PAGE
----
DETROIT – Every day at a General Motors plant near Lansing, Mich., workers drive hundreds of Buick Enclaves — many with leather seats for seven and on-board video systems — off the assembly line.

Driving one home would be tough for the plant’s newest workers, whose annual pay is less than the $35,000 it costs to buy even the cheapest Enclave. Newly hired members of the United Auto Workers at GM, Ford and Chrysler earn about $14 per hour, half what veterans make under their current contract.

It’s a far cry from the days when the union autoworker had one of the sweetest deals in American labor.

For decades, the UAW tugged wages upward. In 1960, a UAW member made 16 percent more than the average American manufacturing worker. 2006, the figure was 74 percent. Today, new hires in the UAW make about 20 percent less than the average.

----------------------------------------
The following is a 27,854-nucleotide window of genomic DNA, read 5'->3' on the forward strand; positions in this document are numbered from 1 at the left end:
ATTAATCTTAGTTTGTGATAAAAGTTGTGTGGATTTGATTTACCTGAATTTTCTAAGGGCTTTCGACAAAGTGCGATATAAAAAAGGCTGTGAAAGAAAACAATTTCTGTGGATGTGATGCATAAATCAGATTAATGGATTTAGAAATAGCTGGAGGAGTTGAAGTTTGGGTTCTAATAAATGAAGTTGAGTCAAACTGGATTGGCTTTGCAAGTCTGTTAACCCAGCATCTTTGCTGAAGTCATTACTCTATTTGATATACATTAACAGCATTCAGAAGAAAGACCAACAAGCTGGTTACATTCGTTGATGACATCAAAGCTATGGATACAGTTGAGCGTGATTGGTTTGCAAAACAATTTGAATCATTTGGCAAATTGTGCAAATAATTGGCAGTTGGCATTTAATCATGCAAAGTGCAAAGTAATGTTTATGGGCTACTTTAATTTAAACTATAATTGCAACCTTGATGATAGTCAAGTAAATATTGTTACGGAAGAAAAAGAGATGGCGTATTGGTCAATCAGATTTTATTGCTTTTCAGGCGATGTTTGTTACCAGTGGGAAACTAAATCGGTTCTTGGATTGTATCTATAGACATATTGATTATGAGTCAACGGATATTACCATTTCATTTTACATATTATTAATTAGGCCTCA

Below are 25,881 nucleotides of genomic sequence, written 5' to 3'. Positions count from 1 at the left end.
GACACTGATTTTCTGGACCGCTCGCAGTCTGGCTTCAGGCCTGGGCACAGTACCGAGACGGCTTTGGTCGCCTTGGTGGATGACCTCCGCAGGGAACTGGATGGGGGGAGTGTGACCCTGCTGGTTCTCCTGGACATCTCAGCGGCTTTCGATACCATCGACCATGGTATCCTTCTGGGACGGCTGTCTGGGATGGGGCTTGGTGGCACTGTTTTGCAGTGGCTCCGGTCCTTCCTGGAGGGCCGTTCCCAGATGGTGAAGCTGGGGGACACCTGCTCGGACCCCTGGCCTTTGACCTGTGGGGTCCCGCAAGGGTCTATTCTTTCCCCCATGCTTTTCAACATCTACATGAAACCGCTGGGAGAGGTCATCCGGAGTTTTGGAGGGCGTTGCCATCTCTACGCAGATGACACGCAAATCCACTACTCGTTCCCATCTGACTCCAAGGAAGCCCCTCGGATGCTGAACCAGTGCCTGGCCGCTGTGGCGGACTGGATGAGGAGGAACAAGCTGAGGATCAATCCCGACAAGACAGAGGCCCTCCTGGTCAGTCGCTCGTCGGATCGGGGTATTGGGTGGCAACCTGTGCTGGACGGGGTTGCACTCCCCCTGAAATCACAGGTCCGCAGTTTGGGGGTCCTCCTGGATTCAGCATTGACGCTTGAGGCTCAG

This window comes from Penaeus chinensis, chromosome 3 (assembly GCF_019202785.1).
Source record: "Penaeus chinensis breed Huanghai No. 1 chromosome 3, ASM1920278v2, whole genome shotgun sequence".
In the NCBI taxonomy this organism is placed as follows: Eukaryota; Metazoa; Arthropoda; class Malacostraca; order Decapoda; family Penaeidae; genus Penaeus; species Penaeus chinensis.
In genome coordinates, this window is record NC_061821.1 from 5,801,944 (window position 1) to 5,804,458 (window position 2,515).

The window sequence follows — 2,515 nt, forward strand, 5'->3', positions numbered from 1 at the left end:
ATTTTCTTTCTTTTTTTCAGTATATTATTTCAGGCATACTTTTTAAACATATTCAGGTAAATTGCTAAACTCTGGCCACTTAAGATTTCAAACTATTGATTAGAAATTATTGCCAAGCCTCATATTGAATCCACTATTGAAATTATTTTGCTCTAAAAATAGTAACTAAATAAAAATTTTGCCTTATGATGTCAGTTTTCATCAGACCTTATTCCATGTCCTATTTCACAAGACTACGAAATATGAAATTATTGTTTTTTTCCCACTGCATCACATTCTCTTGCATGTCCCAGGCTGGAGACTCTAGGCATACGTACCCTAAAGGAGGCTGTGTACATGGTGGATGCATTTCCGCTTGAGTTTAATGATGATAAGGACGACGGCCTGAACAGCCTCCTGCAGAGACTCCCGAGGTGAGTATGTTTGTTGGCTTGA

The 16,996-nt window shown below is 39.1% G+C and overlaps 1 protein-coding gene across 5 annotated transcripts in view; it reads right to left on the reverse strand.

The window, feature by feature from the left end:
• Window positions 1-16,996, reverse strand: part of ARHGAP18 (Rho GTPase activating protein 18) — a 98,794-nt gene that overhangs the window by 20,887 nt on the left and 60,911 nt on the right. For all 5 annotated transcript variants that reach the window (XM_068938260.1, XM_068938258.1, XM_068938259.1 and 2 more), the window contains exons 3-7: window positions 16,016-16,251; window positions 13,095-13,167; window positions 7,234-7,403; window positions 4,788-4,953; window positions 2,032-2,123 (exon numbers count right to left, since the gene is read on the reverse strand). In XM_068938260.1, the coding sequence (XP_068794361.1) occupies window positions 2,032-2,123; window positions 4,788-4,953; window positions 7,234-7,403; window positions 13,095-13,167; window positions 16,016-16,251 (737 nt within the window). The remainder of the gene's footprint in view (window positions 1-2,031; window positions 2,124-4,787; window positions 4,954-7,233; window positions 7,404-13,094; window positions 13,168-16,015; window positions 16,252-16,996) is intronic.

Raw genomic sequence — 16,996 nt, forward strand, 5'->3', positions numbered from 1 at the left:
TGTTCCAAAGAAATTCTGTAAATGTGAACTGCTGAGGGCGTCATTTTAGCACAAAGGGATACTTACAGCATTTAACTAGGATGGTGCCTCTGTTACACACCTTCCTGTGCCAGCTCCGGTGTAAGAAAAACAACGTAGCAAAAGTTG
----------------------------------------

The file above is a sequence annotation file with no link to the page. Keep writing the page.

In the old days, other industries adopted UAW benefits to compete for workers. The Federal Reserve even kept a close tab on UAW contracts because they were such a strong predictor of U.S. wages.

That was before high gas prices, the recession and skyrocketing health care costs brought the Detroit Three to their knees. Last year, as GM and Chrysler tumbled into bankruptcy, workers agreed to concessions.

Demands for cuts are still coming. Workers at Nexteer Automotive, a steering plant in Saginaw, Mich., were asked to freeze wages for five years, lower the entry-level wage to $12 per hour and remove family members from new workers’ health-care plans. Workers voted down the concessions Thursday.